For Army Spc. Mario Lopez, who was severely injured while on duty in Afghanistan, the rehabilitation process continued even after surgeries had ended and a number of wounds healed. As part of a routine convoy, Lopez was strapped into his Humvee and headed to his next mission when a 300-pound roadside bomb exploded, creating a blast that sent the Humvee’s door hurtling into him and pinning him inside the burning vehicle. As a result of the blast, he sustained burns on more than 40 percent of his body and lost his right arm, right ear, right eye and the fingers on his left hand.
It was a tragedy that could have left Lopez completely disfigured just a few years ago. However, tucked away in nondescript offices on the third floor of the San Antonio Military Medical Center is a small team of four medical professionals and technicians who are using a combination of technology and artistry to bring a sense of normalcy to people like Lopez.
Called the Maxillofacial Prosthetics department, it is the phase of rehabilitation “when surgeons get done trying to fix somebody with tissue and bone issues,” according to the department chief, Col. (Dr.) Alan Sutton. “If they can’t fix the facial structures, then it’s our turn. We replace facial structures with synthetic materials, prosthetic materials to a life-like condition.”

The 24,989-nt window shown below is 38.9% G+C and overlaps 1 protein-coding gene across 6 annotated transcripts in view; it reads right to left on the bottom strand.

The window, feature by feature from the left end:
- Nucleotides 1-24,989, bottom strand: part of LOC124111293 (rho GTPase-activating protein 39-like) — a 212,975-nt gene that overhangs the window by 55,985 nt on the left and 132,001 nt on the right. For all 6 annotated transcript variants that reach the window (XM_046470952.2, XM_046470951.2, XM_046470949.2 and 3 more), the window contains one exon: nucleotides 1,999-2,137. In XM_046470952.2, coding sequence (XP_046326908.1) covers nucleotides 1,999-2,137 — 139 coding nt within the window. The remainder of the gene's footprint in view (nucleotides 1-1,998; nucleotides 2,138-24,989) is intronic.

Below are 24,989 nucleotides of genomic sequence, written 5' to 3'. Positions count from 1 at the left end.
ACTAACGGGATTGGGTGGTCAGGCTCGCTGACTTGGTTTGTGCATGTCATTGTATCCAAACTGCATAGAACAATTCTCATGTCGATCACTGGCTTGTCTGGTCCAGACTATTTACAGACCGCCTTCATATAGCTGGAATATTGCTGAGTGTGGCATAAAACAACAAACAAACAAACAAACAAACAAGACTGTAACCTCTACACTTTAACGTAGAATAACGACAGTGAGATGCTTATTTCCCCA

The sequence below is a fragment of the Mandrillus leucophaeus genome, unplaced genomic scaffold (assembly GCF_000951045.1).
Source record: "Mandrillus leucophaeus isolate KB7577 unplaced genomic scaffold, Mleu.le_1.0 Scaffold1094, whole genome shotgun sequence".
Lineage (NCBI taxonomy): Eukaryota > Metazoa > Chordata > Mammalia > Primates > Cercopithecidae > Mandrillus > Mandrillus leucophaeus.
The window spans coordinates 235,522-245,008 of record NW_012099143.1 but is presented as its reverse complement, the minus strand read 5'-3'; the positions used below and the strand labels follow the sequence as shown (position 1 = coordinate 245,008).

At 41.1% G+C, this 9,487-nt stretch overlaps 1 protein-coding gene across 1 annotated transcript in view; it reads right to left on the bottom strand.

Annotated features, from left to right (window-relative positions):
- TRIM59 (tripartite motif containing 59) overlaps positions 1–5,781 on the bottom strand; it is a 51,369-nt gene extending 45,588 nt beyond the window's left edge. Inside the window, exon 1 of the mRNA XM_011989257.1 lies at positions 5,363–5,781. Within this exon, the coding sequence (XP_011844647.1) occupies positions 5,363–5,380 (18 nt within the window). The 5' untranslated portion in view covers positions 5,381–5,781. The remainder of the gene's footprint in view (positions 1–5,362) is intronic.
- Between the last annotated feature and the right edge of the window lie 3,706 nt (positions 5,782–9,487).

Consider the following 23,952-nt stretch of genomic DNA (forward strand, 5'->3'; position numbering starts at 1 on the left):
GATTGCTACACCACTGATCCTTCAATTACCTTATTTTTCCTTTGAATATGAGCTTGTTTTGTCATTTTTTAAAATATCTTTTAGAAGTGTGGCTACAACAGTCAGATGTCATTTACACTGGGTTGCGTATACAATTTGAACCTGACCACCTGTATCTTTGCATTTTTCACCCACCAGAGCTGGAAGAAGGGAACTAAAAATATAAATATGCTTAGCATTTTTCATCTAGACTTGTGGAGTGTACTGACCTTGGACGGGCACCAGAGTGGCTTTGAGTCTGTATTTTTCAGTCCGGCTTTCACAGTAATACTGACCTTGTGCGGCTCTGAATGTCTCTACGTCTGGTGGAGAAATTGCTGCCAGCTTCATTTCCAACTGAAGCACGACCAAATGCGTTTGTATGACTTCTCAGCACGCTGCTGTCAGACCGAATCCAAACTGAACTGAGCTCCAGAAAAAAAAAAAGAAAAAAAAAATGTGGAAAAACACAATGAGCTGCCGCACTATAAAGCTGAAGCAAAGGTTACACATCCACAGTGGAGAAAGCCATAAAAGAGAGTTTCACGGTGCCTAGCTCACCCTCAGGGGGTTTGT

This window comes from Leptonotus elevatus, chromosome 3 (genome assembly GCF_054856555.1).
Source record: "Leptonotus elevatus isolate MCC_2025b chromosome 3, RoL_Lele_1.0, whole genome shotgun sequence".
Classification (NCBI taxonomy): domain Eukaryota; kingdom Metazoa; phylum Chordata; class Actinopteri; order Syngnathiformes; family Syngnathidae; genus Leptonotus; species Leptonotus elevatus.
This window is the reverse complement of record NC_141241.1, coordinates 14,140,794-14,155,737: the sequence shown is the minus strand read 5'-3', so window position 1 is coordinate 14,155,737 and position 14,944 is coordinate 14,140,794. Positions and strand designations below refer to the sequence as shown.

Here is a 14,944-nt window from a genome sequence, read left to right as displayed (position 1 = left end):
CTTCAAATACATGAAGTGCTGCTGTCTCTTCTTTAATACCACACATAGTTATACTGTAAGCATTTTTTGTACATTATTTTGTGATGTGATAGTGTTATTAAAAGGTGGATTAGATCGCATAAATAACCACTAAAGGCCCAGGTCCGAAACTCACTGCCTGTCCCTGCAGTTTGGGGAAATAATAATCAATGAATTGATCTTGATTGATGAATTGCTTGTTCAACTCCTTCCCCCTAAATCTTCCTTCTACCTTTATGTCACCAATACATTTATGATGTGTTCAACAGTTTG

For patients, the process begins with a series of CT scans and stereophotogrammetry that helps the staff determine the areas needing reconstruction. According to Tech. Sgt. Jay Schaefer, the NCO in charge of the stereolithography dental laboratory, the process consists of 3-D imaging technology. “Here, we do the treatment planning, design, surgical placement of the craniofacial implants and the fabrication of facial prostheses,” said Schaefer.
Schaefer explained that these procedures helped dramatically with accurate replication of the anatomical form, the proper position of the implants under the underlying bone, the accurate placement of craniofacial implants during surgery, and improved efficiency and turnaround time.
In Lopez’s case, the team’s focus was to replace his right ear. The first step was making an impression and beginning the more artistic part of the process.
Nancy Hansen is a certified anaplastologist and a retired master sergeant, who took the construction of Lopez’s ear to the next level. “We’ll make a moulage, or an impression of the ear using wax or clay, and, at this point, we’ll get the patient involved with the process,” said Hansen.
Sutton said he then sat down with Lopez to learn more about his medical history and injury. He established a rapport with Lopez that allowed him to get a sense of what he wanted his ear to look like.
“Mario was allowed to go ‘ear shopping,’ in a sense, picking out the size and shape of the ear he would like to have and becoming an actual participant in his recovery,” said Sutton.
Using handmade tools, paintbrushes, a colorimeter and laser-leveling device, Hansen said she molds the body part according to the patient’s wishes. “We’ll sculpt, redefine, resculpt, and adjust, adjust and adjust until it’s right,” Hansen said.